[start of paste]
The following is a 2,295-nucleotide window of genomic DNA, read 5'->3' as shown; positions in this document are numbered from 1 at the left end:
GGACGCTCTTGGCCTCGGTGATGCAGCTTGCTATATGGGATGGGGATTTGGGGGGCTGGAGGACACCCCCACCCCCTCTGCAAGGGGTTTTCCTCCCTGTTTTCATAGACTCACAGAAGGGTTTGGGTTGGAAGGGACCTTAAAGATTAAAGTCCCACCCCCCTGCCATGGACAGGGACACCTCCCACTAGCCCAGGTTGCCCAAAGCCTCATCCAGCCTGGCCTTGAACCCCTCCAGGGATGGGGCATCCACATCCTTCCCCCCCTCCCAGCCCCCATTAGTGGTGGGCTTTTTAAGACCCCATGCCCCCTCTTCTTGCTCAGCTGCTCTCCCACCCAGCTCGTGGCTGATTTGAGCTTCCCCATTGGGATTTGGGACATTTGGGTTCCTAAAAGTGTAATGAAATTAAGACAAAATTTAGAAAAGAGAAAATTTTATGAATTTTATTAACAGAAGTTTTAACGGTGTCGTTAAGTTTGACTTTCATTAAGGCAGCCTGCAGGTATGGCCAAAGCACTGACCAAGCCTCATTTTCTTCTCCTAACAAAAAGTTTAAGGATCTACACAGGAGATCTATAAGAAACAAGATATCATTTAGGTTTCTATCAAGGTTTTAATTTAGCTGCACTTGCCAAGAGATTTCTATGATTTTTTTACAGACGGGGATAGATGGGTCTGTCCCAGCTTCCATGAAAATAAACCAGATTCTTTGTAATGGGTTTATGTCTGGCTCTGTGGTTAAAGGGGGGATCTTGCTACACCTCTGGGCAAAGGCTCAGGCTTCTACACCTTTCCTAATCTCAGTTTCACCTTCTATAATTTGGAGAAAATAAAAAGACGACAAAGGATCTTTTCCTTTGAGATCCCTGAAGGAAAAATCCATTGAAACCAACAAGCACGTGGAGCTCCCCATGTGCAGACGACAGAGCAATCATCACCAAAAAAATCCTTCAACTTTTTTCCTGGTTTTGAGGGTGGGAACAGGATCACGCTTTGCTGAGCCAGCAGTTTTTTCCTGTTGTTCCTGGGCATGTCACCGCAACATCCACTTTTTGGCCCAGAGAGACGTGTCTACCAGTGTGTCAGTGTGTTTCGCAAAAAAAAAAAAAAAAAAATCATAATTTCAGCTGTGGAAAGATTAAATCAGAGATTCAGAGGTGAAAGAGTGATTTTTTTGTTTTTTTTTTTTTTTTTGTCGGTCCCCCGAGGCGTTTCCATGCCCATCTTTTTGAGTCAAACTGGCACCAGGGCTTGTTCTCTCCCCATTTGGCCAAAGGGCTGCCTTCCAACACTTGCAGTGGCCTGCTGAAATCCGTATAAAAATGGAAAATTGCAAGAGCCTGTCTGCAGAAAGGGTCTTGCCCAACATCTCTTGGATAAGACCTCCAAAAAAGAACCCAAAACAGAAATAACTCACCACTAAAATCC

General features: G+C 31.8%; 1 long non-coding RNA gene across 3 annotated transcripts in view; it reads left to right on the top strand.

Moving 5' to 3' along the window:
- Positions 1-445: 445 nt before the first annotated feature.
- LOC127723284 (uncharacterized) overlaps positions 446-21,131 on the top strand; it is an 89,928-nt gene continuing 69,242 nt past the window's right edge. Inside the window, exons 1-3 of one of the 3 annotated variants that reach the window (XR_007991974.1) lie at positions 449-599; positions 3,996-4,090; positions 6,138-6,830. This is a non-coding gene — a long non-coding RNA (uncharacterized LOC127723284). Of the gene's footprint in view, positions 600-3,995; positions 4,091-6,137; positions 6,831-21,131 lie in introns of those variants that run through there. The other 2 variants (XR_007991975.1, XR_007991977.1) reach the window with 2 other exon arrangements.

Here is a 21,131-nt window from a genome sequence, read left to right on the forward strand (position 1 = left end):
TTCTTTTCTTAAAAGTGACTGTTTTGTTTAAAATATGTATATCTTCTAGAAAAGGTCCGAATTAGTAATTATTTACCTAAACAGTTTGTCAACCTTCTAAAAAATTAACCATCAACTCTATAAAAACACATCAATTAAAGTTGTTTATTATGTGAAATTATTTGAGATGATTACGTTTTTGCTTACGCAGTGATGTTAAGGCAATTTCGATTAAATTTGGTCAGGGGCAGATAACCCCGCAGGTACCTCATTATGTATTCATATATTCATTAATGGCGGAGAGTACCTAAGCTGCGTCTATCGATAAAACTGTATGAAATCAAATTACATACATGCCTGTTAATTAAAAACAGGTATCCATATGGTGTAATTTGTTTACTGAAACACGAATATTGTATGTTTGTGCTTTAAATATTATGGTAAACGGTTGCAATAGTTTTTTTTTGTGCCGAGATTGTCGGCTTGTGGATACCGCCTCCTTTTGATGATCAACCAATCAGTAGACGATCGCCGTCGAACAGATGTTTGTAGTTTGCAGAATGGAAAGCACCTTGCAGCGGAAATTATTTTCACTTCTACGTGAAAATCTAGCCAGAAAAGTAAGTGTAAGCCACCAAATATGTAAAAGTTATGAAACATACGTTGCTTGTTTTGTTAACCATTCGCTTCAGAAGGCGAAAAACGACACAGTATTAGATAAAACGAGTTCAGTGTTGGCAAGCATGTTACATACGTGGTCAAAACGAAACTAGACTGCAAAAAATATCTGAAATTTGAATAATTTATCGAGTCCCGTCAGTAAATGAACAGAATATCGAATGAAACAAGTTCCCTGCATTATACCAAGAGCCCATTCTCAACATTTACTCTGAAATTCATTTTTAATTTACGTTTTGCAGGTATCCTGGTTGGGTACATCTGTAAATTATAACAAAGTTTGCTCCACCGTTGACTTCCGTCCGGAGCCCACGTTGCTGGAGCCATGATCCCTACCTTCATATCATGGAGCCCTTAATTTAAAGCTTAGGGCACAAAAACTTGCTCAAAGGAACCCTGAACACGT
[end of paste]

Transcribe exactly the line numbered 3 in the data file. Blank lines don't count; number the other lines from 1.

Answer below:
General features: G+C 31.8%; 1 long non-coding RNA gene across 3 annotated transcripts in view; it reads left to right on the top strand.